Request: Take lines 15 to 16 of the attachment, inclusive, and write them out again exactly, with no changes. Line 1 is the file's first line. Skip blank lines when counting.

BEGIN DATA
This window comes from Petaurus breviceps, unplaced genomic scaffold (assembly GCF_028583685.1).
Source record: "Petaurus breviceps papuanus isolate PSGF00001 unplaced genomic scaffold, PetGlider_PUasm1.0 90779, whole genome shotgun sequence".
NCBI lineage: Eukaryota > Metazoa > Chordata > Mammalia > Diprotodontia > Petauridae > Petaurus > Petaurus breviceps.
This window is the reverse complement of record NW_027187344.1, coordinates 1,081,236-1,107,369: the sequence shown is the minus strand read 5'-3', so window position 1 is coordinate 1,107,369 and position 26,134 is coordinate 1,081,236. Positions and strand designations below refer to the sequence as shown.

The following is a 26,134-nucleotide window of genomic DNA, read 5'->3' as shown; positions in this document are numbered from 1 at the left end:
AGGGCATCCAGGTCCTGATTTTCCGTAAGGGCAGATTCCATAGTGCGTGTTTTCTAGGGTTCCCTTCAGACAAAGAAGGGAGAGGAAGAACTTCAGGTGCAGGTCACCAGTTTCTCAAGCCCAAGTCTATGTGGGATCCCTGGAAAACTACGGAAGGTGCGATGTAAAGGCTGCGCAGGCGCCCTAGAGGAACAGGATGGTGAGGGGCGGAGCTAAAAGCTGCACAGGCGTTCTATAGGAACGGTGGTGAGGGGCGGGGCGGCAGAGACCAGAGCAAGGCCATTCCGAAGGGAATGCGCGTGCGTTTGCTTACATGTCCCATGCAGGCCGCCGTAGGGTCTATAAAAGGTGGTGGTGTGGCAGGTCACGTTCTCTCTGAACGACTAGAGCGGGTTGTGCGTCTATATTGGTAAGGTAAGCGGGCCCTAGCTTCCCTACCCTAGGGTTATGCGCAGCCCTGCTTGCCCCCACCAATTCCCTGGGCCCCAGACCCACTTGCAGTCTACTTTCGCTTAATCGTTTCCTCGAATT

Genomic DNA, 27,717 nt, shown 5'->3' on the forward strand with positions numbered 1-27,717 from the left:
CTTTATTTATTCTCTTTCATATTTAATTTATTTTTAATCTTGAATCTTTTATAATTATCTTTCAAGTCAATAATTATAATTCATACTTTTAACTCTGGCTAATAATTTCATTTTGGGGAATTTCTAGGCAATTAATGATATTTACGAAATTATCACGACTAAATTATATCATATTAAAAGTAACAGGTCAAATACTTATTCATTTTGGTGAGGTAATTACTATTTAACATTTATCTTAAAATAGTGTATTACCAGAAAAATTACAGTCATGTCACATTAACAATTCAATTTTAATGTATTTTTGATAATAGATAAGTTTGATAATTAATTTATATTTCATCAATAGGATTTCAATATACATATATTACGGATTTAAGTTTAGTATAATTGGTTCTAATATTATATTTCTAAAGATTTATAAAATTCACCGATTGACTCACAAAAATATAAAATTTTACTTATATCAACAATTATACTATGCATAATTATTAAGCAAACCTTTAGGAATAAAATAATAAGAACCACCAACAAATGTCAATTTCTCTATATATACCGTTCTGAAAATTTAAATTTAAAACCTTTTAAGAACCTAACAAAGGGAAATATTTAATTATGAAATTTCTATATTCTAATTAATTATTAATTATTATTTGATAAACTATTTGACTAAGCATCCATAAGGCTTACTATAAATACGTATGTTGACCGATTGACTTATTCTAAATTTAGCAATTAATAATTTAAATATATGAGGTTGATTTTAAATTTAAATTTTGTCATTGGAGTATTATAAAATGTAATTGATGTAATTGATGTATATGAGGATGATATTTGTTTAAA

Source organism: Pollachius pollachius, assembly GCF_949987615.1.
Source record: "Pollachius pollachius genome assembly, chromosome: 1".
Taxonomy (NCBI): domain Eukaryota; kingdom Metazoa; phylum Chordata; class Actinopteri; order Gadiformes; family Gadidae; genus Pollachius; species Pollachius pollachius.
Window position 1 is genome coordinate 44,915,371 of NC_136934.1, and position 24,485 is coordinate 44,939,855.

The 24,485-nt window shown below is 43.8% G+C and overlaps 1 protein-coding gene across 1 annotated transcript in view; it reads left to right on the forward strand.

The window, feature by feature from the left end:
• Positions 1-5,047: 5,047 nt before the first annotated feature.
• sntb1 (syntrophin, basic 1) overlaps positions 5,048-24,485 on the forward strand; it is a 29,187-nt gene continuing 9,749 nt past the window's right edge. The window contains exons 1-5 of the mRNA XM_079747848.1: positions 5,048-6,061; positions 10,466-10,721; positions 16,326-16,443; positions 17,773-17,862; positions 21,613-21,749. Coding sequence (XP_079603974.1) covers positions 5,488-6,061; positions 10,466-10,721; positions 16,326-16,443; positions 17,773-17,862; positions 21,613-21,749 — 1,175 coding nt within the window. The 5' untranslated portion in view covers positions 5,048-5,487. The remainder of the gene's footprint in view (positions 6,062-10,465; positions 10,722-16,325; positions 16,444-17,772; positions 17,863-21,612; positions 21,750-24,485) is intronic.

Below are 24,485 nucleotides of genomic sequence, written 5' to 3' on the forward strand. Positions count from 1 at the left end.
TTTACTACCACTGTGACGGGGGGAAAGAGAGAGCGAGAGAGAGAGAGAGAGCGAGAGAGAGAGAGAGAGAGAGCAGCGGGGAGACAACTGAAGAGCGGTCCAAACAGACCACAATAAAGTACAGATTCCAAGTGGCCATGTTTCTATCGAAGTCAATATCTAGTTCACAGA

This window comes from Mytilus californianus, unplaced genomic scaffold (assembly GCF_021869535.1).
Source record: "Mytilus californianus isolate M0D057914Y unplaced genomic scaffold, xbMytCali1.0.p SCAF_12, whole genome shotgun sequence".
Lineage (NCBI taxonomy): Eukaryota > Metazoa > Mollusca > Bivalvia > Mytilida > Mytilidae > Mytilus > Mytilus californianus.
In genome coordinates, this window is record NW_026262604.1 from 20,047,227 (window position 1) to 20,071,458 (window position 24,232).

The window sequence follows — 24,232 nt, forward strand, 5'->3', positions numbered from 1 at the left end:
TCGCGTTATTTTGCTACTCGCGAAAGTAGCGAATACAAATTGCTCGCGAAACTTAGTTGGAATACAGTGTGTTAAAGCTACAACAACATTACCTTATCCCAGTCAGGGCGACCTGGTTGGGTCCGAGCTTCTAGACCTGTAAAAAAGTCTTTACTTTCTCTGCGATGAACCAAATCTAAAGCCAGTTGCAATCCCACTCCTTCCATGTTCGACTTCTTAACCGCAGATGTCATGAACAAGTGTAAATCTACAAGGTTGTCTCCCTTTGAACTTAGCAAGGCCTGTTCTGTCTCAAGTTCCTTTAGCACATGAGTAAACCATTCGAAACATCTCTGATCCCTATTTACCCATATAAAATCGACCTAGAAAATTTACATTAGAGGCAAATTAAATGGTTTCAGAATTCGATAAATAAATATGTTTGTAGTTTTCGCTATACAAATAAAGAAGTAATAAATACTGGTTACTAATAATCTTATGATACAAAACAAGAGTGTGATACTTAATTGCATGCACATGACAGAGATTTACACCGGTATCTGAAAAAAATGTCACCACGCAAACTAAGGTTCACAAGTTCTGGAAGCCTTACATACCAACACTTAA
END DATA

• Positions 1-5,047: 5,047 nt before the first annotated feature.
• sntb1 (syntrophin, basic 1) overlaps positions 5,048-24,485 on the forward strand; it is a 29,187-nt gene continuing 9,749 nt past the window's right edge. The window contains exons 1-5 of the mRNA XM_079747848.1: positions 5,048-6,061; positions 10,466-10,721; positions 16,326-16,443; positions 17,773-17,862; positions 21,613-21,749. Coding sequence (XP_079603974.1) covers positions 5,488-6,061; positions 10,466-10,721; positions 16,326-16,443; positions 17,773-17,862; positions 21,613-21,749 — 1,175 coding nt within the window. The 5' untranslated portion in view covers positions 5,048-5,487. The remainder of the gene's footprint in view (positions 6,062-10,465; positions 10,722-16,325; positions 16,444-17,772; positions 17,863-21,612; positions 21,750-24,485) is intronic.